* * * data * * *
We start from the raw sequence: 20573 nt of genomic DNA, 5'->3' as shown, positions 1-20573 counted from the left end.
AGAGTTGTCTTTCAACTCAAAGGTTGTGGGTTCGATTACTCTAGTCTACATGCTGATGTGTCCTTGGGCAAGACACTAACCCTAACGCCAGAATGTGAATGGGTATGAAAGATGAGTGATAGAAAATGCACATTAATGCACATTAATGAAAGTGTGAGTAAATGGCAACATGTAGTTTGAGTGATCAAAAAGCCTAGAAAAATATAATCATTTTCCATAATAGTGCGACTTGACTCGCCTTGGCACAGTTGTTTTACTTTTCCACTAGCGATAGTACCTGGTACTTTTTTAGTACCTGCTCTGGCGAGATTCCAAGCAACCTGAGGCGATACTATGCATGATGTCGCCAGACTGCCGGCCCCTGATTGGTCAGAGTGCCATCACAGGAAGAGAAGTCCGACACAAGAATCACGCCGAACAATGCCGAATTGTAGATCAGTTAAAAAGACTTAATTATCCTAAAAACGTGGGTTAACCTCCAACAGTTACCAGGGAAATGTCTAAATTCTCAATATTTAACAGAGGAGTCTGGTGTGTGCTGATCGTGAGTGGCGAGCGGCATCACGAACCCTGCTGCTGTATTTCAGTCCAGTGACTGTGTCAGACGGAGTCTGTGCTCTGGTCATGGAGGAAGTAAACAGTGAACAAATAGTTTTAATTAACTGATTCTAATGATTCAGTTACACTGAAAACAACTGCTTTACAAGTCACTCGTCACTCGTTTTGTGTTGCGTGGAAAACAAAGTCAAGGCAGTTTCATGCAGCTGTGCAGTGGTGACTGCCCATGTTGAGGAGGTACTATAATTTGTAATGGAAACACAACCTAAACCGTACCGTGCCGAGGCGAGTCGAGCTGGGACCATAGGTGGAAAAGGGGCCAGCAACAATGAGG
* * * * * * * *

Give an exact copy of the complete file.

We start from the raw sequence: 20573 nt of genomic DNA, 5'->3' as shown, positions 1-20573 counted from the left end.
AGAGTTGTCTTTCAACTCAAAGGTTGTGGGTTCGATTACTCTAGTCTACATGCTGATGTGTCCTTGGGCAAGACACTAACCCTAACGCCAGAATGTGAATGGGTATGAAAGATGAGTGATAGAAAATGCACATTAATGCACATTAATGAAAGTGTGAGTAAATGGCAACATGTAGTTTGAGTGATCAAAAAGCCTAGAAAAATATAATCATTTTCCATAATAGTGCGACTTGACTCGCCTTGGCACAGTTGTTTTACTTTTCCACTAGCGATAGTACCTGGTACTTTTTTAGTACCTGCTCTGGCGAGATTCCAAGCAACCTGAGGCGATACTATGCATGATGTCGCCAGACTGCCGGCCCCTGATTGGTCAGAGTGCCATCACAGGAAGAGAAGTCCGACACAAGAATCACGCCGAACAATGCCGAATTGTAGATCAGTTAAAAAGACTTAATTATCCTAAAAACGTGGGTTAACCTCCAACAGTTACCAGGGAAATGTCTAAATTCTCAATATTTAACAGAGGAGTCTGGTGTGTGCTGATCGTGAGTGGCGAGCGGCATCACGAACCCTGCTGCTGTATTTCAGTCCAGTGACTGTGTCAGACGGAGTCTGTGCTCTGGTCATGGAGGAAGTAAACAGTGAACAAATAGTTTTAATTAACTGATTCTAATGATTCAGTTACACTGAAAACAACTGCTTTACAAGTCACTCGTCACTCGTTTTGTGTTGCGTGGAAAACAAAGTCAAGGCAGTTTCATGCAGCTGTGCAGTGGTGACTGCCCATGTTGAGGAGGTACTATAATTTGTAATGGAAACACAACCTAAACCGTACCGTGCCGAGGCGAGTCGAGCTGGGACCATAGGTGGAAAAGGGGCCAGCAACAATGAGG